Day 16: We were lied to. But to be fair, they didn’t know either. Our campaign managers sat all the interns down one morning and informed us that they had met with the candidate’s lawyer. “Taking a closer look into recently changed election laws, we now only require 300 valid signatures from democrats in the district in order to get on the ballot.”
On one hand, we had enough signatures to guarantee a place on the ballot. On the other, we had been canvassing hardcore these past two weeks, when we had had enough. Even after this meeting, we were going and gathering signatures. Getting our candidate’s name out there was of the utmost importance, but canvassing was a daily routine, and we were standing outside in 90-degree heat for hours at a time. Hydration was key, but we couldn’t drink any more H20 or coffee to stay at our maximum friendly and energetic canvasser mode. Both of our managers had ample experience doing this, so it seemed to come naturally. Emulating was hard, especially when I’d only been doing it for way less time.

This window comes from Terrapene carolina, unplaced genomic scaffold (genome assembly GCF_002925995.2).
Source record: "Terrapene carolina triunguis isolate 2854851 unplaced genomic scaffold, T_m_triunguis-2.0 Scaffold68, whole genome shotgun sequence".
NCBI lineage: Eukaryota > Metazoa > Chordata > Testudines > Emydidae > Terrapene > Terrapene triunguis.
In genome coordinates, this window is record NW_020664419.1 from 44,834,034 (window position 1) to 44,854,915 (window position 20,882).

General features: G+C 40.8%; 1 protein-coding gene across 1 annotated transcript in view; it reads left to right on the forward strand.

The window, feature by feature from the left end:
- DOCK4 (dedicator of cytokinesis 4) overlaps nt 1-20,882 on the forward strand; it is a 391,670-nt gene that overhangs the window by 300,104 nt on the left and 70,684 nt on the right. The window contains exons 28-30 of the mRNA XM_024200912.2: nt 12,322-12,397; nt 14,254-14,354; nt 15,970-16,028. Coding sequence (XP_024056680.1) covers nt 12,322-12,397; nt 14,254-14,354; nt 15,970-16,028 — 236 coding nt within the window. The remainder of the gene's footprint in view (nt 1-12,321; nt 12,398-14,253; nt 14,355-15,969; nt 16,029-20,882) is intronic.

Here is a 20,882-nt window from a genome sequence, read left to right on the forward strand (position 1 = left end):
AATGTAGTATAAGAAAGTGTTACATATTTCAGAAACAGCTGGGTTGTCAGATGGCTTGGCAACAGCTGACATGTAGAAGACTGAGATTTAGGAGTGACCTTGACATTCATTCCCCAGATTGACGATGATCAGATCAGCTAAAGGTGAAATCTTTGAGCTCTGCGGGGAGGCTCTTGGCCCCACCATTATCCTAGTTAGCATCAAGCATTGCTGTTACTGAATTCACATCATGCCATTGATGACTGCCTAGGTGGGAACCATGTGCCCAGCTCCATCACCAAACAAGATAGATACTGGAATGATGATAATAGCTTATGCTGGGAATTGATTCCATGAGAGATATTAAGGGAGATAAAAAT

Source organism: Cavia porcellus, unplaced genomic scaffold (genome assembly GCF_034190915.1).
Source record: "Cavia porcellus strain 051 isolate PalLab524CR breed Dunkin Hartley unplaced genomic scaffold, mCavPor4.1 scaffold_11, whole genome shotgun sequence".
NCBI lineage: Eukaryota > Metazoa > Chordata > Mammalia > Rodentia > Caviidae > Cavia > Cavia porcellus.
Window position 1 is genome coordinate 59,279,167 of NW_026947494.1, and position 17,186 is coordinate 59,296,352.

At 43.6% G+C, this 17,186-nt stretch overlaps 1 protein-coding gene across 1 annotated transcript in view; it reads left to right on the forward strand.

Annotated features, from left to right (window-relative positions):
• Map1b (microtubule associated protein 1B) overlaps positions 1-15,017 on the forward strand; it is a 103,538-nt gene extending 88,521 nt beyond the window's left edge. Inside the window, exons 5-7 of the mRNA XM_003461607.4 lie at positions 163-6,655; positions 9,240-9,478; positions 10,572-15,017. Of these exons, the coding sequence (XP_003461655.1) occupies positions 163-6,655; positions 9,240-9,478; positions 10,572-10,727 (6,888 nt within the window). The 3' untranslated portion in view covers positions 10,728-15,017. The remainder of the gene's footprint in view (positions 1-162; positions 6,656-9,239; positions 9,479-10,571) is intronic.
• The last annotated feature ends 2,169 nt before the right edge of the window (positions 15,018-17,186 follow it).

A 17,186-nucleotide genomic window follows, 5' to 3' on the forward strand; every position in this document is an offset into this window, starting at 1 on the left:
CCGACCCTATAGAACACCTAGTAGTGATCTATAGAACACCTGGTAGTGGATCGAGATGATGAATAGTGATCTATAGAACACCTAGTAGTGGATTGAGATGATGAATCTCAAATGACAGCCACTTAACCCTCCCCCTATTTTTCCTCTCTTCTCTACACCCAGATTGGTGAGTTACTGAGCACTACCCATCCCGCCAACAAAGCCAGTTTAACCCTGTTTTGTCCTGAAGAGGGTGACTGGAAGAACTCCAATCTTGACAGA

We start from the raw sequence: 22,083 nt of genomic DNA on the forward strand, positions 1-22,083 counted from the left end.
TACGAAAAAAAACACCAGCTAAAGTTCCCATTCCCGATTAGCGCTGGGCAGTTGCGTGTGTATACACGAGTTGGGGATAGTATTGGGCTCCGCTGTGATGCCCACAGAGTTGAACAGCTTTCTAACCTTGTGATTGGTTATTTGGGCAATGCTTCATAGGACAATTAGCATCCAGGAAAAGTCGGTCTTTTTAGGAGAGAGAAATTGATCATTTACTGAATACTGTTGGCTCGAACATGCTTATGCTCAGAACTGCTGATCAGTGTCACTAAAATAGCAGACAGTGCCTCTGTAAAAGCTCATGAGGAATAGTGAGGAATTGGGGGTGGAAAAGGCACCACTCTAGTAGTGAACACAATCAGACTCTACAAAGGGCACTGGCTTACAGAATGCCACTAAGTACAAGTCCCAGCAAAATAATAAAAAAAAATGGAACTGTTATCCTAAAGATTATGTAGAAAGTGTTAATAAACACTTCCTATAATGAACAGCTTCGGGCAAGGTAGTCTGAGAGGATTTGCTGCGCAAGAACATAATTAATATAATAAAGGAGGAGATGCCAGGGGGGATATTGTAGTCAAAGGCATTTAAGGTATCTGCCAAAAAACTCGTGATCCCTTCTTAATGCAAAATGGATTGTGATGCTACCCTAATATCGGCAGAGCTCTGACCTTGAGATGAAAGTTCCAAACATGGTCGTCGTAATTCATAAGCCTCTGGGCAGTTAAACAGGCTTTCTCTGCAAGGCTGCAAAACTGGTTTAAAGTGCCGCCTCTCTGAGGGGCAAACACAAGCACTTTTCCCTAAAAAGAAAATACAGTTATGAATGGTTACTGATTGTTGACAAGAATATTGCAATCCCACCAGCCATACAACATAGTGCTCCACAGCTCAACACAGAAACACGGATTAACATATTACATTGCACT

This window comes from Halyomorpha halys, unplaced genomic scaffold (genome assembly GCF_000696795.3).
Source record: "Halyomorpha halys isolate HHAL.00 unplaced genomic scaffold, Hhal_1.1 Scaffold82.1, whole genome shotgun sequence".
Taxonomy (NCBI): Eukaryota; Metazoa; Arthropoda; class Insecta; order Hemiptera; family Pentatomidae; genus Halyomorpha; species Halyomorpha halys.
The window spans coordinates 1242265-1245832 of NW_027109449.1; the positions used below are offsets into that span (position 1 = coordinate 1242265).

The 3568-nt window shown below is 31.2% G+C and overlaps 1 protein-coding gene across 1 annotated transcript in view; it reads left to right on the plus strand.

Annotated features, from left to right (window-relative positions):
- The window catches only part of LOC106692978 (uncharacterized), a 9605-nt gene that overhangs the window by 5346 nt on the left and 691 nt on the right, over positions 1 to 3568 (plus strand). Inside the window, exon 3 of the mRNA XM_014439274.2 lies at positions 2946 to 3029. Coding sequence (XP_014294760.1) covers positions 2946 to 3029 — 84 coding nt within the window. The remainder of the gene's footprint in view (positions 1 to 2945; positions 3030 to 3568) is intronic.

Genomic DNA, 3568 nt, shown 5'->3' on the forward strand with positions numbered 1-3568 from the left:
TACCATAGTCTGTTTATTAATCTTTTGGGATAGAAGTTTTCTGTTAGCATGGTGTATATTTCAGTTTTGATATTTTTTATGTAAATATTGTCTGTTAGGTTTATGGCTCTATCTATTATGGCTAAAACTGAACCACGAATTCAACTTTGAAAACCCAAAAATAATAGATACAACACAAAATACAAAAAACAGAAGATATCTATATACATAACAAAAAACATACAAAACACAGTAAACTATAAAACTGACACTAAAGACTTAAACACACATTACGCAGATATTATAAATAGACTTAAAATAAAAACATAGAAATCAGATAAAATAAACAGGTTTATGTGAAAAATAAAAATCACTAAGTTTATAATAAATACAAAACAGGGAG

Otherwise, I’m about more than a month into work, and I feel like I have a handle on it. I don’t need to ask a dozen questions to make sure I’m doing this right, if I’m on the right Google Doc, or doing something wrong. As the team expanded, I met more people, and it was nice being given tasks with others. Play well with others? Check. I’ve definitely learned about balancing individual and team work, a skill that I’m guaranteed to use in the future. Though I’m grateful for the opportunity and time I’m spending at my internship, I head home, groaning about subways delays and traffic. It’s tiring but good, sweaty but satisfying.